Saturday, May 09, 2009

Obama's War(s)

I don't think it unfair to tag Afghanistan as Obama's War. He made it clear during the presidential campaign that this was the "good" war, the one that he would do everything possible to win in order to stamp out Al Qaeda, and, presumably, the Taliban. He hasn't changed his mind since being inaugurated and has concurred with the Pentagon leaders who think an Iraq-like surge will be needed.

I found several articles at Watching America which took a look at the Obama policies with respect to Afghanistan and Pakistan. One, an op-ed piece in Germany's Die Zeit, suggests that Obama's plan is not really a plan at all, just a lot of hope backed up by military might.

While the recent joint visit of Afghanistan’s President Hamid Karzai and Pakistan’s President Asif Ali Zardari made it clear that President Obama at least acknowledges the war actually involves two countries, not just one, the results of the meetings are murky at best. The rather vague press conference which followed the meetings led the author of the op-ed piece to come to some very understandable conclusions:

Basically, Washington doesn’t have a clue, despite its new plan. They don’t know whether they can depend on Karzai and Zardari, nor do they know whether Karzai and Zardari even trust each other. One could only shake one’s head at their statements; they live in the same region and share the same problems, but in the final analysis, they have little to do with one another, at least on the diplomatic level.

Clinton wants to change that as quickly as possible; she dreams of bilateral border control, of new trade routes and cooperative sharing of water resources. But she's at a loss to explain how and when that will take place in the middle of a war. “We need patience, a great deal of patience,” she says. But according to the latest surveys, Americans want to get out of Afghanistan as quickly as possible.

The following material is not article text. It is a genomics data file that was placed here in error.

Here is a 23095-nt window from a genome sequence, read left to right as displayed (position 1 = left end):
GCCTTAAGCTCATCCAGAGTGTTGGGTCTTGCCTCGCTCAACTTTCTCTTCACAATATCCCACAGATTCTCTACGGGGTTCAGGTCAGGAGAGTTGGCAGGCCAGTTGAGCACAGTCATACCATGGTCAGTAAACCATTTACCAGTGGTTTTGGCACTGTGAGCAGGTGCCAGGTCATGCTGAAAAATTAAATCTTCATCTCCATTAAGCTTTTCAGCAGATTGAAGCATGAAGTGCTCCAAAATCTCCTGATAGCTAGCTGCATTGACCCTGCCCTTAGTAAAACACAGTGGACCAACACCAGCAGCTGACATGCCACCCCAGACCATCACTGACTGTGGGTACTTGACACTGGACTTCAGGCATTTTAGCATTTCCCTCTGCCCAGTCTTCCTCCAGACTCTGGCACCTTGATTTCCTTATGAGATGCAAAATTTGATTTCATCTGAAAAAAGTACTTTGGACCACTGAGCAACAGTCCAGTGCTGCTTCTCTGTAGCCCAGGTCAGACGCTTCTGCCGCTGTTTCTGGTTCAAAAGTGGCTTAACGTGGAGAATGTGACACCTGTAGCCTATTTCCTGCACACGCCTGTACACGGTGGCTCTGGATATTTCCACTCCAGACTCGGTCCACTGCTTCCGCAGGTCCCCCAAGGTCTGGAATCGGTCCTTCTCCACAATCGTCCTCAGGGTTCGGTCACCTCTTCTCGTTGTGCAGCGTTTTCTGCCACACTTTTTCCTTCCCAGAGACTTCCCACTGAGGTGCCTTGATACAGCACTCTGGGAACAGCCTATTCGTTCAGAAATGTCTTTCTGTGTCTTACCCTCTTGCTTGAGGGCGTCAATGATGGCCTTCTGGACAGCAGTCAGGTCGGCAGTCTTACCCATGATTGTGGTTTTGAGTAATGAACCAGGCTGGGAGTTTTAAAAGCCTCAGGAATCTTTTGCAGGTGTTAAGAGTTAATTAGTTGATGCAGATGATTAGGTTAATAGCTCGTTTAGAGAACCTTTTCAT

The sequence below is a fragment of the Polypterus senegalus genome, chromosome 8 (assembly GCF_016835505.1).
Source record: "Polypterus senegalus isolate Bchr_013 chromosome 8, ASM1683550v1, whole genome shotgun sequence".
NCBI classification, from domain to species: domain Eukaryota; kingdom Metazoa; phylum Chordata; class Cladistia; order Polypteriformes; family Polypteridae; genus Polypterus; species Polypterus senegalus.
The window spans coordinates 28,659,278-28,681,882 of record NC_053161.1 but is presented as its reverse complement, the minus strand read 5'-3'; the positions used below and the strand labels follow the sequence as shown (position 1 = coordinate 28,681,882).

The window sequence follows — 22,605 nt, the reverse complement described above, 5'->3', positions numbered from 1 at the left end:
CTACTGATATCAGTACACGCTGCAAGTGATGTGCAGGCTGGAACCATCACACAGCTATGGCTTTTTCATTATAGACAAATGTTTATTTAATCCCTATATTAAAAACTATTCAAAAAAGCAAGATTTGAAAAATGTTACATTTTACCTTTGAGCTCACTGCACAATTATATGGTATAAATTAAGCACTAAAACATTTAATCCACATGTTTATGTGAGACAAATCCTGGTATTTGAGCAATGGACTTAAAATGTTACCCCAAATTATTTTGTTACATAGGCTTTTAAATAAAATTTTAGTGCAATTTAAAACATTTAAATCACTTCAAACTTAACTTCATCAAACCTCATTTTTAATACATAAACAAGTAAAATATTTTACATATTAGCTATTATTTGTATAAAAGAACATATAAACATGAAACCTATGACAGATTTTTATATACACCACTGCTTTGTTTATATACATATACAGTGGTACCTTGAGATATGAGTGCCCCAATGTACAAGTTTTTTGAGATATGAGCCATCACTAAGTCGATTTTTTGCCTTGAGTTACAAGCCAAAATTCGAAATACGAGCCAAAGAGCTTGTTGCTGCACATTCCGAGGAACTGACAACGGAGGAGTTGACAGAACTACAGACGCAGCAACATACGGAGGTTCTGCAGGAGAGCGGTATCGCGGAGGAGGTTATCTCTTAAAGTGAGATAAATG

That’s why Obama says the main objective is security and a victory over the terrorists. The Afghan and Pakistani leaders nodded obediently, but at the same time it was evident they had different definitions of what constituted terrorism. Everybody’s against al-Qaeda, but they part ways when it comes to the Taliban. Are the Taliban really bomb throwers and allies of al-Qaeda, or are they insurgents who want a role in making policy for their nation, a group that cannot be suppressed, but must somehow be included?

As Obama entered the White House reception room with his two guests and announced a breakthrough, one got the uncomfortable feeling that America could easily drift into a new war beyond Afghanistan’s borders

I think an argument can be made that the "new war beyond Afghanistan's borders" has already begun. US drones have been active in the Pakistani tribal areas that give shelter to the Taliban for months, a policy that President Obama continued after he took office. I think it reasonable to assume that US troops of various types have also made incursions across the border in quiet, unpublicized raids.

The danger is not just that we would be asking our military to fight a war on two fronts, the danger is also that such a war would have the effect of destabilizing two countries further, one of which has nuclear weapons. President Karzai, hand-picked by the Bush administration, is nothing more than the Mayor of Kabul. President Asif Ali Zardari has proved to be nearly as weak a leader with apparently not much control over his own military, which is quite used to running the nation.

We saw how effective occupying Iraq was. It will not be any more effective in Afghanistan, and would be impossible in Pakistan. Nothing we've seen so far has shown that the Obama administration has a clue when it comes to prosecuting this war successfully, even though history has shown that military might just doesn't work.

For a lengthy, complex, and very cogent exposition on just why the current policy for "AFPAK" won't work, go read Pepe Escobar's erudite essay in Hong Kong's Asia Times. What he has designated as "the Pentagon's Long War" makes it clear that the US still doesn't take into consideration the historical and cultural realities of the two nations. In that respect, the Obama administration is no different than the Bush administration.

And that is scary.

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